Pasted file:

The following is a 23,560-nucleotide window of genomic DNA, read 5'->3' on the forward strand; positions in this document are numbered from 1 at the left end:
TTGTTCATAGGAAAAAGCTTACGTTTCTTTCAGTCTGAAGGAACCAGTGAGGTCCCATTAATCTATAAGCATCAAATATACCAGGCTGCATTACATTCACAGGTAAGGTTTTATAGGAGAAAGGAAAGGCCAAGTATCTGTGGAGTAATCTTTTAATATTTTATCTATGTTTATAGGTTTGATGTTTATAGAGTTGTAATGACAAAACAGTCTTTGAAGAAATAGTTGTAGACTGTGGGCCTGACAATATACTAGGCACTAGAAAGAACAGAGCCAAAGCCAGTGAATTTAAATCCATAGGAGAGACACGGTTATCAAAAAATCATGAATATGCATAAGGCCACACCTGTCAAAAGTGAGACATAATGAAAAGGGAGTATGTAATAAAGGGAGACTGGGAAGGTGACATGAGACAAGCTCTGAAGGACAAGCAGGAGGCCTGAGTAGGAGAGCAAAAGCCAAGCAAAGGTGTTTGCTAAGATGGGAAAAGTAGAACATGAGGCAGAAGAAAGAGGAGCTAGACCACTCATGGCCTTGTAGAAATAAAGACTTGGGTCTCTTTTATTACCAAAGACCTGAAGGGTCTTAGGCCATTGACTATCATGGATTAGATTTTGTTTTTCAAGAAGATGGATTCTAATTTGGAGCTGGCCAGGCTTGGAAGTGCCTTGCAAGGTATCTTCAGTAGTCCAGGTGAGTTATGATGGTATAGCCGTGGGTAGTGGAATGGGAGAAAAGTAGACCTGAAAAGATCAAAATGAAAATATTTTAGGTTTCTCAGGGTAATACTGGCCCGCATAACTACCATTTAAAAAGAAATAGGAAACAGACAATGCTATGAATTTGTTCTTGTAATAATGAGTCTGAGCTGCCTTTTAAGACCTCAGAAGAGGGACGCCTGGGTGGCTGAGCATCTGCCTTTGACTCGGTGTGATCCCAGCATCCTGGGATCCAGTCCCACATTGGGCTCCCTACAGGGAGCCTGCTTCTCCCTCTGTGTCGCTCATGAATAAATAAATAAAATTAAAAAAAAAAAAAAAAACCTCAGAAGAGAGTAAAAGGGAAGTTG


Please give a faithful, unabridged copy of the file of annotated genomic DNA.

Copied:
The following is a 23,560-nucleotide window of genomic DNA, read 5'->3' on the forward strand; positions in this document are numbered from 1 at the left end:
TTGTTCATAGGAAAAAGCTTACGTTTCTTTCAGTCTGAAGGAACCAGTGAGGTCCCATTAATCTATAAGCATCAAATATACCAGGCTGCATTACATTCACAGGTAAGGTTTTATAGGAGAAAGGAAAGGCCAAGTATCTGTGGAGTAATCTTTTAATATTTTATCTATGTTTATAGGTTTGATGTTTATAGAGTTGTAATGACAAAACAGTCTTTGAAGAAATAGTTGTAGACTGTGGGCCTGACAATATACTAGGCACTAGAAAGAACAGAGCCAAAGCCAGTGAATTTAAATCCATAGGAGAGACACGGTTATCAAAAAATCATGAATATGCATAAGGCCACACCTGTCAAAAGTGAGACATAATGAAAAGGGAGTATGTAATAAAGGGAGACTGGGAAGGTGACATGAGACAAGCTCTGAAGGACAAGCAGGAGGCCTGAGTAGGAGAGCAAAAGCCAAGCAAAGGTGTTTGCTAAGATGGGAAAAGTAGAACATGAGGCAGAAGAAAGAGGAGCTAGACCACTCATGGCCTTGTAGAAATAAAGACTTGGGTCTCTTTTATTACCAAAGACCTGAAGGGTCTTAGGCCATTGACTATCATGGATTAGATTTTGTTTTTCAAGAAGATGGATTCTAATTTGGAGCTGGCCAGGCTTGGAAGTGCCTTGCAAGGTATCTTCAGTAGTCCAGGTGAGTTATGATGGTATAGCCGTGGGTAGTGGAATGGGAGAAAAGTAGACCTGAAAAGATCAAAATGAAAATATTTTAGGTTTCTCAGGGTAATACTGGCCCGCATAACTACCATTTAAAAAGAAATAGGAAACAGACAATGCTATGAATTTGTTCTTGTAATAATGAGTCTGAGCTGCCTTTTAAGACCTCAGAAGAGGGACGCCTGGGTGGCTGAGCATCTGCCTTTGACTCGGTGTGATCCCAGCATCCTGGGATCCAGTCCCACATTGGGCTCCCTACAGGGAGCCTGCTTCTCCCTCTGTGTCGCTCATGAATAAATAAATAAAATTAAAAAAAAAAAAAAAAACCTCAGAAGAGAGTAAAAGGGAAGTTG